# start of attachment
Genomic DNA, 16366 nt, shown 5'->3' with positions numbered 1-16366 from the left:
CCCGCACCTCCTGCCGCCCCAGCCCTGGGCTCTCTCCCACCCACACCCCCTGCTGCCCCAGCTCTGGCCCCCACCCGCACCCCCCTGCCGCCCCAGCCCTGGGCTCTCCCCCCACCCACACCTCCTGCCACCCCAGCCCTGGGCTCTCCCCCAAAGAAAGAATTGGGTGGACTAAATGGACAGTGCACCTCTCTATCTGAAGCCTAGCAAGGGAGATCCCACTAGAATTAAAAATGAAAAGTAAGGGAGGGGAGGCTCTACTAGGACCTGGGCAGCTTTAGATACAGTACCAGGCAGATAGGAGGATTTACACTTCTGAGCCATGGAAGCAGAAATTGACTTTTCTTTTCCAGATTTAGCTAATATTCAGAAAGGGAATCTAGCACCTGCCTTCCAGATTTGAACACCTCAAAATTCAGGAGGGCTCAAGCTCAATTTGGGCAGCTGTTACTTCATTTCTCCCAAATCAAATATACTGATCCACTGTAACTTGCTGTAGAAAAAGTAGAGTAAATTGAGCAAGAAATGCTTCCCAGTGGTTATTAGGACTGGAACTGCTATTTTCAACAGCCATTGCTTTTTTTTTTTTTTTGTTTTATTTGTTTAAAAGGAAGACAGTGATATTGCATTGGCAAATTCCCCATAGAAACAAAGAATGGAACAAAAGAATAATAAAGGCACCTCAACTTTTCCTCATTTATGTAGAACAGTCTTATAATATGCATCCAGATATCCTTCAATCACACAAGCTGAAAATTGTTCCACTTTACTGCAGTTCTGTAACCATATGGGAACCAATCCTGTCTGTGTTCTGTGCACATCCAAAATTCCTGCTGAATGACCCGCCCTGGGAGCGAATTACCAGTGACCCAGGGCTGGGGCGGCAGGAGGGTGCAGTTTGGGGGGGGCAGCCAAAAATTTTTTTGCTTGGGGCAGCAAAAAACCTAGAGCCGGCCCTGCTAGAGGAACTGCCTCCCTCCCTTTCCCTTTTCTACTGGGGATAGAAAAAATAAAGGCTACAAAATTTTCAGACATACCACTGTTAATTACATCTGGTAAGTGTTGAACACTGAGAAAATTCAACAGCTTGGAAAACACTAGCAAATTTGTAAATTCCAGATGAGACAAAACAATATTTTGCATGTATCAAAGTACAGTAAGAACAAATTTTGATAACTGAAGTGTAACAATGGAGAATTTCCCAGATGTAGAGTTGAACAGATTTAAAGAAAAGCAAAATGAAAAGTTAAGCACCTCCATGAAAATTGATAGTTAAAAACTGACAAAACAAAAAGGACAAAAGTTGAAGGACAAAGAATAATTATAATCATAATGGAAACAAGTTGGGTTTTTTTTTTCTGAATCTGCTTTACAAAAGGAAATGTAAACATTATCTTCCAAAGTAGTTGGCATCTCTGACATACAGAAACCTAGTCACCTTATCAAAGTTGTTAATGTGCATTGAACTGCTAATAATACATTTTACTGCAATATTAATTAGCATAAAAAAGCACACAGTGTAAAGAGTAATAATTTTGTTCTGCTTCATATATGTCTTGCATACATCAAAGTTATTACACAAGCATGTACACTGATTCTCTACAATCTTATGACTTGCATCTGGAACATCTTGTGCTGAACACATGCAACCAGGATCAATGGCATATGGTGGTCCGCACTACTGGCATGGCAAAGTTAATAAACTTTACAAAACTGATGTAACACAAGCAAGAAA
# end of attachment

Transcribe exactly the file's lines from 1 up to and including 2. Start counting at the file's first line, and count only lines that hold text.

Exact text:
Genomic DNA, 16366 nt, shown 5'->3' with positions numbered 1-16366 from the left:
CCCGCACCTCCTGCCGCCCCAGCCCTGGGCTCTCTCCCACCCACACCCCCTGCTGCCCCAGCTCTGGCCCCCACCCGCACCCCCCTGCCGCCCCAGCCCTGGGCTCTCCCCCCACCCACACCTCCTGCCACCCCAGCCCTGGGCTCTCCCCCAAAGAAAGAATTGGGTGGACTAAATGGACAGTGCACCTCTCTATCTGAAGCCTAGCAAGGGAGATCCCACTAGAATTAAAAATGAAAAGTAAGGGAGGGGAGGCTCTACTAGGACCTGGGCAGCTTTAGATACAGTACCAGGCAGATAGGAGGATTTACACTTCTGAGCCATGGAAGCAGAAATTGACTTTTCTTTTCCAGATTTAGCTAATATTCAGAAAGGGAATCTAGCACCTGCCTTCCAGATTTGAACACCTCAAAATTCAGGAGGGCTCAAGCTCAATTTGGGCAGCTGTTACTTCATTTCTCCCAAATCAAATATACTGATCCACTGTAACTTGCTGTAGAAAAAGTAGAGTAAATTGAGCAAGAAATGCTTCCCAGTGGTTATTAGGACTGGAACTGCTATTTTCAACAGCCATTGCTTTTTTTTTTTTTTTGTTTTATTTGTTTAAAAGGAAGACAGTGATATTGCATTGGCAAATTCCCCATAGAAACAAAGAATGGAACAAAAGAATAATAAAGGCACCTCAACTTTTCCTCATTTATGTAGAACAGTCTTATAATATGCATCCAGATATCCTTCAATCACACAAGCTGAAAATTGTTCCACTTTACTGCAGTTCTGTAACCATATGGGAACCAATCCTGTCTGTGTTCTGTGCACATCCAAAATTCCTGCTGAATGACCCGCCCTGGGAGCGAATTACCAGTGACCCAGGGCTGGGGCGGCAGGAGGGTGCAGTTTGGGGGGGGCAGCCAAAAATTTTTTTGCTTGGGGCAGCAAAAAACCTAGAGCCGGCCCTGCTAGAGGAACTGCCTCCCTCCCTTTCCCTTTTCTACTGGGGATAGAAAAAATAAAGGCTACAAAATTTTCAGACATACCACTGTTAATTACATCTGGTAAGTGTTGAACACTGAGAAAATTCAACAGCTTGGAAAACACTAGCAAATTTGTAAATTCCAGATGAGACAAAACAATATTTTGCATGTATCAAAGTACAGTAAGAACAAATTTTGATAACTGAAGTGTAACAATGGAGAATTTCCCAGATGTAGAGTTGAACAGATTTAAAGAAAAGCAAAATGAAAAGTTAAGCACCTCCATGAAAATTGATAGTTAAAAACTGACAAAACAAAAAGGACAAAAGTTGAAGGACAAAGAATAATTATAATCATAATGGAAACAAGTTGGGTTTTTTTTTTCTGAATCTGCTTTACAAAAGGAAATGTAAACATTATCTTCCAAAGTAGTTGGCATCTCTGACATACAGAAACCTAGTCACCTTATCAAAGTTGTTAATGTGCATTGAACTGCTAATAATACATTTTACTGCAATATTAATTAGCATAAAAAAGCACACAGTGTAAAGAGTAATAATTTTGTTCTGCTTCATATATGTCTTGCATACATCAAAGTTATTACACAAGCATGTACACTGATTCTCTACAATCTTATGACTTGCATCTGGAACATCTTGTGCTGAACACATGCAACCAGGATCAATGGCATATGGTGGTCCGCACTACTGGCATGGCAAAGTTAATAAACTTTACAAAACTGATGTAACACAAGCAAGAAA